The think tank also established and launched the Civil Society Coalition on Climate Change which, it claims, included 40 other organisations around the world. The IPN then “ coordinated participation of CSCCC members” at the UN climate meeting in Bali in 2008, distributing hundreds of copies of its report to delegates, participants and journalists for free.

The IPN was launched when the UK charity Atlas Economic Research Foundation, which was founded in July 1971, became part of the international network. During its existence the London office of the think tank raised more than £2.5million from donors. The organisation will continue in some form under the name Network for a Free Society.

Despite repeated attempts to contact her Linda Whetstone was unavailable for comment.

Against damaging climate change, we needed to start major pollution clean-up efforts two or three years ago.  IPN’s legacy may yet lie in the destruction yet to be done to to the human race by the harmful effects of uncontrolled, and perhaps, now uncontrollable climate change.  IPN shares some of the blame for the lack of anti-pollution action at the Copenhagen conference at the end of 2009, and for the lack of other coordinated international work to control pollution since then.


Annals of global warming: Records from Mauna Loa show continuing rise in atmospheric CO2

March 26, 2011

NOAA's Mauna Loa Observatory, NOAA photo, 1982, Cmdr. John Bortniak

NOAA's Mauna Loa Observatory, from NOAA At the Ends of the Earth Collection, 1982 NOAA photo by Commander John Bortniak

John Adams observed, and Ronald Reagan was fond of quoting, “Facts are stubborn things . . .”

Here are the facts on atmospheric carbon dioxide (CO2):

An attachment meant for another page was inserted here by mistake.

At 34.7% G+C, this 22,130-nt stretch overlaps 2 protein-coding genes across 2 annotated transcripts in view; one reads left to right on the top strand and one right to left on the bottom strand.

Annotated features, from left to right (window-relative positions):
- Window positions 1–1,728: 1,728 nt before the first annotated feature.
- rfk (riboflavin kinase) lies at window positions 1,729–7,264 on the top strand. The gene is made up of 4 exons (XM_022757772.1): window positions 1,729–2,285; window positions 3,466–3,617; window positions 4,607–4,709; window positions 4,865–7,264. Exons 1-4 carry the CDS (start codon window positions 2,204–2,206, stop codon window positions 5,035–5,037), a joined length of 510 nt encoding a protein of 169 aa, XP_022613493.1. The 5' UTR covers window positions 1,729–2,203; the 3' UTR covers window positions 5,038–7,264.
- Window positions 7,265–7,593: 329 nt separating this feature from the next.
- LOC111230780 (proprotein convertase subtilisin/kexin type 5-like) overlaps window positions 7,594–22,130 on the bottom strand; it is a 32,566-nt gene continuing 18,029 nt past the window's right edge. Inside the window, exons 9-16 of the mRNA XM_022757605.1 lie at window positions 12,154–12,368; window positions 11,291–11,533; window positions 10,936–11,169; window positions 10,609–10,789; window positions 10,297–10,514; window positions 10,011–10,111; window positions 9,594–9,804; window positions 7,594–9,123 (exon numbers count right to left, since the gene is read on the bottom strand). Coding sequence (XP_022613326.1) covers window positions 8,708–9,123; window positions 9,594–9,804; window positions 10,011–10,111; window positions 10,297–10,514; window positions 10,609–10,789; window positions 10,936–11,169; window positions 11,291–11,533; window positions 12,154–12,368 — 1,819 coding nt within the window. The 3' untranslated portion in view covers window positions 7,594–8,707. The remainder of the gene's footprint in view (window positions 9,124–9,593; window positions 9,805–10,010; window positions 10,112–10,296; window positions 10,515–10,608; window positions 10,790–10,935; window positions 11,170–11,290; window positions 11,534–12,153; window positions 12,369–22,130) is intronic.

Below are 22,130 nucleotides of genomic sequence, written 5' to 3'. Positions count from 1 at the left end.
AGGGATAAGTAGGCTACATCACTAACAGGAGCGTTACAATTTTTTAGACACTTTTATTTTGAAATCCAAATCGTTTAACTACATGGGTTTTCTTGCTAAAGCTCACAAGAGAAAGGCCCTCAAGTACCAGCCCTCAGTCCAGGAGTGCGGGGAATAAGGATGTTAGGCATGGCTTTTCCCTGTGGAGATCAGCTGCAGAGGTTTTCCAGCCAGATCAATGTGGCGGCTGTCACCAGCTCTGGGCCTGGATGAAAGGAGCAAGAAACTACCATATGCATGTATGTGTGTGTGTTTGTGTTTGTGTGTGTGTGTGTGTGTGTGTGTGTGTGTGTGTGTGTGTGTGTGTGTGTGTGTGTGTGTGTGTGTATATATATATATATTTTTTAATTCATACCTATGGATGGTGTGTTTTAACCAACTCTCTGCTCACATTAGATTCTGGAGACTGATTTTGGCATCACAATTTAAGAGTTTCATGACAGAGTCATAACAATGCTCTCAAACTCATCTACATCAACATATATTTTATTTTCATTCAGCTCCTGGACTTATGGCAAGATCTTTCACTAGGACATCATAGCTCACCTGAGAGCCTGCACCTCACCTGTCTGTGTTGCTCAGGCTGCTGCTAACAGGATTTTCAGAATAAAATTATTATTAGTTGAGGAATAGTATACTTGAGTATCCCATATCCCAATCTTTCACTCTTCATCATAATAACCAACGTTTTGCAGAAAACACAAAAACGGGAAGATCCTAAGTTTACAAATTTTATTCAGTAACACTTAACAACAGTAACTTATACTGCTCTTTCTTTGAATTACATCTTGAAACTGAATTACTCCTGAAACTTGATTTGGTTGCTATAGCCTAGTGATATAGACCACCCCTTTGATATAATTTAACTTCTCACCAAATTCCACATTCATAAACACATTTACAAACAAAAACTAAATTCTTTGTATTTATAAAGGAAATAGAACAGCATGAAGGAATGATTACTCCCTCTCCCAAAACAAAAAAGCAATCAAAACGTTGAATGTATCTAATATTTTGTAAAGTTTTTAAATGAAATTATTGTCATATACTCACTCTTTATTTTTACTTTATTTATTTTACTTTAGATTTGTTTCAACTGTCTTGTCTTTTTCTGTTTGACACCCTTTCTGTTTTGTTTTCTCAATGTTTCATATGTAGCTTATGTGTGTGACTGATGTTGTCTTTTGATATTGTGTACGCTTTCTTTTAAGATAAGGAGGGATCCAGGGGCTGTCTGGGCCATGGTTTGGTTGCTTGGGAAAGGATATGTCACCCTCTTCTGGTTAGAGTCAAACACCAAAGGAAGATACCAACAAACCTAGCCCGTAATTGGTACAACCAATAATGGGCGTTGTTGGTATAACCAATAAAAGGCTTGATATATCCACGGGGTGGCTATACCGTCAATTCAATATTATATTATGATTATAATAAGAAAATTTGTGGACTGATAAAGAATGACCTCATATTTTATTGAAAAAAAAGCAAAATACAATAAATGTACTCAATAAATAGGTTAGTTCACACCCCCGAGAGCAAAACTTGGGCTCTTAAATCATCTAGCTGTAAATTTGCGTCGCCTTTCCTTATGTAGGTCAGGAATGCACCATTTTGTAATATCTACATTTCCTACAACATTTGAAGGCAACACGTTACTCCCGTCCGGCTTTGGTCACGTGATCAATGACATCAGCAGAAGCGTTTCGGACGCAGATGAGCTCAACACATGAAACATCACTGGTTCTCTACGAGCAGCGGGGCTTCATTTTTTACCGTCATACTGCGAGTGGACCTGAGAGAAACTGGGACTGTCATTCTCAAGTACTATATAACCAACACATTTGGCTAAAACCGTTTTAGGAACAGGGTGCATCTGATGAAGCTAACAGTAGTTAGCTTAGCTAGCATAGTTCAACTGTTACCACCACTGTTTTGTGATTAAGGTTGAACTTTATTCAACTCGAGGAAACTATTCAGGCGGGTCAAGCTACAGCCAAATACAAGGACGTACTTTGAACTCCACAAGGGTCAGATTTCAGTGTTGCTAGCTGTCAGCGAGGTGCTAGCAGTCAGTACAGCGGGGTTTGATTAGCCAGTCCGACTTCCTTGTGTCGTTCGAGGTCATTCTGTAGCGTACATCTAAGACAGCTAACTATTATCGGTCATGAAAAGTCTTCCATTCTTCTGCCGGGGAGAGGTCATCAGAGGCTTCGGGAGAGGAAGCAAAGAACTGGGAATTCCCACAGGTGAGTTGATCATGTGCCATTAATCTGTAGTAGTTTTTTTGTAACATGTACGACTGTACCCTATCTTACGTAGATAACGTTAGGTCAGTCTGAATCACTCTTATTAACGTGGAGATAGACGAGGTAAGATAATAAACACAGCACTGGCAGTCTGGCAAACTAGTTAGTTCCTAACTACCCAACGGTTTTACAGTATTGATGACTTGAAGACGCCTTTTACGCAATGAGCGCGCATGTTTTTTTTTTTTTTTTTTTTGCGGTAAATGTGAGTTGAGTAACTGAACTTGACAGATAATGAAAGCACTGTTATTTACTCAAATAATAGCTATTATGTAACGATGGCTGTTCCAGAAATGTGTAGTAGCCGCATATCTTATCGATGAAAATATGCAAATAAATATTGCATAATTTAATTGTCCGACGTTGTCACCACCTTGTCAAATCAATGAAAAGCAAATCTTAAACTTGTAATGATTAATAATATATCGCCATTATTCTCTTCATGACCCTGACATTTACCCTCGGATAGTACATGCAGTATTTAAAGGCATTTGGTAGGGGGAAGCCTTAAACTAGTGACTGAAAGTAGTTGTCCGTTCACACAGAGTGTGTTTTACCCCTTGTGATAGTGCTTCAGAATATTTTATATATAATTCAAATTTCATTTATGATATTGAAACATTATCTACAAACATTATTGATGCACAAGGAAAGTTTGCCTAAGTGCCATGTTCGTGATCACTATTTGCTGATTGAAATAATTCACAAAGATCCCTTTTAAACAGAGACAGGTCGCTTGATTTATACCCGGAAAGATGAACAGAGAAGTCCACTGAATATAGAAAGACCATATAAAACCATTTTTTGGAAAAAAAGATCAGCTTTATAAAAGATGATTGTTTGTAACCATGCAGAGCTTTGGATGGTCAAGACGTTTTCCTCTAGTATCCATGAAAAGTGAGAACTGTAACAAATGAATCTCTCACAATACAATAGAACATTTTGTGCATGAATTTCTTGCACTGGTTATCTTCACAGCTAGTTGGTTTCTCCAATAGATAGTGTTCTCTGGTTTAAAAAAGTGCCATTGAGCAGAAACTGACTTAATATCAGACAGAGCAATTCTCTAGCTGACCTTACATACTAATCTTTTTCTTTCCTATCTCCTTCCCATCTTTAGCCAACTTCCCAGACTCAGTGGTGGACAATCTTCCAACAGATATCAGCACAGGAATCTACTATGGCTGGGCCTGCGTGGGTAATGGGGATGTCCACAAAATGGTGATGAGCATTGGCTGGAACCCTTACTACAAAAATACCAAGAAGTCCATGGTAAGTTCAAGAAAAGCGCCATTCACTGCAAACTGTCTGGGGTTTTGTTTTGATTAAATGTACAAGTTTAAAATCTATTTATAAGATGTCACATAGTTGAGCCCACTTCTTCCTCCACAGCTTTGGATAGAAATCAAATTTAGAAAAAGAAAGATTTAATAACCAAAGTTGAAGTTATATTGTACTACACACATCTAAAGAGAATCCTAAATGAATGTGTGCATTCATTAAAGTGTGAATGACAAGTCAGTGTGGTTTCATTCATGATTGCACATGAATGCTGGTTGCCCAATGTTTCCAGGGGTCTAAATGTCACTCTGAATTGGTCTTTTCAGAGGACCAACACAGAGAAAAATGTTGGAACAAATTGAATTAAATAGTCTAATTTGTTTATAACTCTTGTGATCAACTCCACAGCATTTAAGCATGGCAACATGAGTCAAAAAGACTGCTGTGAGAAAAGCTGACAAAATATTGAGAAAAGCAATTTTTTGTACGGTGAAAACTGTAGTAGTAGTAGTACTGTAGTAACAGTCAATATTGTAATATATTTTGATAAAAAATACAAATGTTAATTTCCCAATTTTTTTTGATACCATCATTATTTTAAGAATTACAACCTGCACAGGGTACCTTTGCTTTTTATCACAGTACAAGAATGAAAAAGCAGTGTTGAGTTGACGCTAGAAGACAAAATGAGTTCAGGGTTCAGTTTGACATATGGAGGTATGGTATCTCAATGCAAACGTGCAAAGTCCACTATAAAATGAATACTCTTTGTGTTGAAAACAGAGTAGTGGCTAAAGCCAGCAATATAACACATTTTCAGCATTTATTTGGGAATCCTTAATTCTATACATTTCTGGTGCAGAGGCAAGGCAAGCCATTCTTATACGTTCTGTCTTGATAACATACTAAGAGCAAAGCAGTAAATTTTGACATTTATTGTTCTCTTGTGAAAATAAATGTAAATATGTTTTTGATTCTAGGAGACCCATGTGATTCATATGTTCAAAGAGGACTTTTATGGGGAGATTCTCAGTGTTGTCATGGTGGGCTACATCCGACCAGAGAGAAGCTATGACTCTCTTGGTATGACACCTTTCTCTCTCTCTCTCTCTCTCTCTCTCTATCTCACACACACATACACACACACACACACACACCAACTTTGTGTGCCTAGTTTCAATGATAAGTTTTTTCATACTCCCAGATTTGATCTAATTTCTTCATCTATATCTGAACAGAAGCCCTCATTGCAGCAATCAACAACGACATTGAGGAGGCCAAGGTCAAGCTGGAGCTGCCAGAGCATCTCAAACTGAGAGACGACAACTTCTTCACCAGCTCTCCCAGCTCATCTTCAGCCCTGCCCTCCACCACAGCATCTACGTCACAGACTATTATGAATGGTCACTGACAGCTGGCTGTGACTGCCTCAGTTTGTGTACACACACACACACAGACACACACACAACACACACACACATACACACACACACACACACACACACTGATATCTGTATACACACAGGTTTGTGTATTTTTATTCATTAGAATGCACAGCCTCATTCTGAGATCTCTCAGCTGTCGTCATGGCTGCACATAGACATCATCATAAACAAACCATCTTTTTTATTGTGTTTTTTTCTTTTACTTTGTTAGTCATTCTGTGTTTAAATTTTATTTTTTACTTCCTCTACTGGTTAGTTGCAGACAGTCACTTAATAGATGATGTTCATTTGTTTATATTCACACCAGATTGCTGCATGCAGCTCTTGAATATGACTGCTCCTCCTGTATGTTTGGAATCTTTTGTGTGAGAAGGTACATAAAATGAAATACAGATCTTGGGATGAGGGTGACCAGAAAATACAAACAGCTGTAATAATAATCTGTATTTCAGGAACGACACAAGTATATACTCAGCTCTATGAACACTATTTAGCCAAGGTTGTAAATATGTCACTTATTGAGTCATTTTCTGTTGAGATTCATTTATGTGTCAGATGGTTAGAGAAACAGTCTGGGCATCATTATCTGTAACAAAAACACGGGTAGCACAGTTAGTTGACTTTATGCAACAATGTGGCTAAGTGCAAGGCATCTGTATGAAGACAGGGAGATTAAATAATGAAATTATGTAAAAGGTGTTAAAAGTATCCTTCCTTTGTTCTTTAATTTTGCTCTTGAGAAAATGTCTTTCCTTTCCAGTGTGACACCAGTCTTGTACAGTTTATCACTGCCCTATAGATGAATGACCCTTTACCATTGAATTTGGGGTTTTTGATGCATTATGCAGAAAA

Monthly CO2 levels since 1960, Mauna Loa Observatory (Scripps Inst of Oceanography)

Mauna Loa Observatory, Scripps Institution of Oceanography, UCSD (University of Calfornia-San Diego); CO2 concentrations in parts per million (ppm)

As described at the Scripps Institution of Oceanography site:

Description:
Monthly average atmospheric carbon dioxide concentration versus time at Mauna Loa Observatory, Hawaii (20°N, 156°W) where CO2 concentration is in parts per million in the mole fraction (p.p.m.). The curve is a fit to the data based on a stiff spline plus a 4 harmonic fit to the seasonal cycle with a linear gain factor.

Data from Scripps CO2 Program.

For perspective, here’s a chart from Scripps that shows why there is concern over current levels of CO2:

CO2 over the past 420,000 years - Scripps Institution of Oceanography

CO2 over the past 420,000 years - Scripps Institution of Oceanography

Resources, More:


What’s the radiation level right now?

March 19, 2011

Concerned about radiation from Japan?

It’s highly improbable that dangerous levels of radiation would drift more than a few miles from the damaged nuclear power plants in Japan, but maybe seeing some actual readings might convince people there’s not much to worry about — other than our sympathy for Japan, the Japanese people and especially those workers who have stayed on the site of the power plant to work to secure the reactors so they do not become hazards to the population at large.  Those workers may be exposed to significant, harmful radiation, and they deserve all the thanks you can give them.

Below is a map of the contiguous 48 states of the U.S., showing live readings from about a dozen sampling sites across the nation.  The map should update about every minute (if it doesn’t, and  you want to see updates, click through to the Radiation Network site).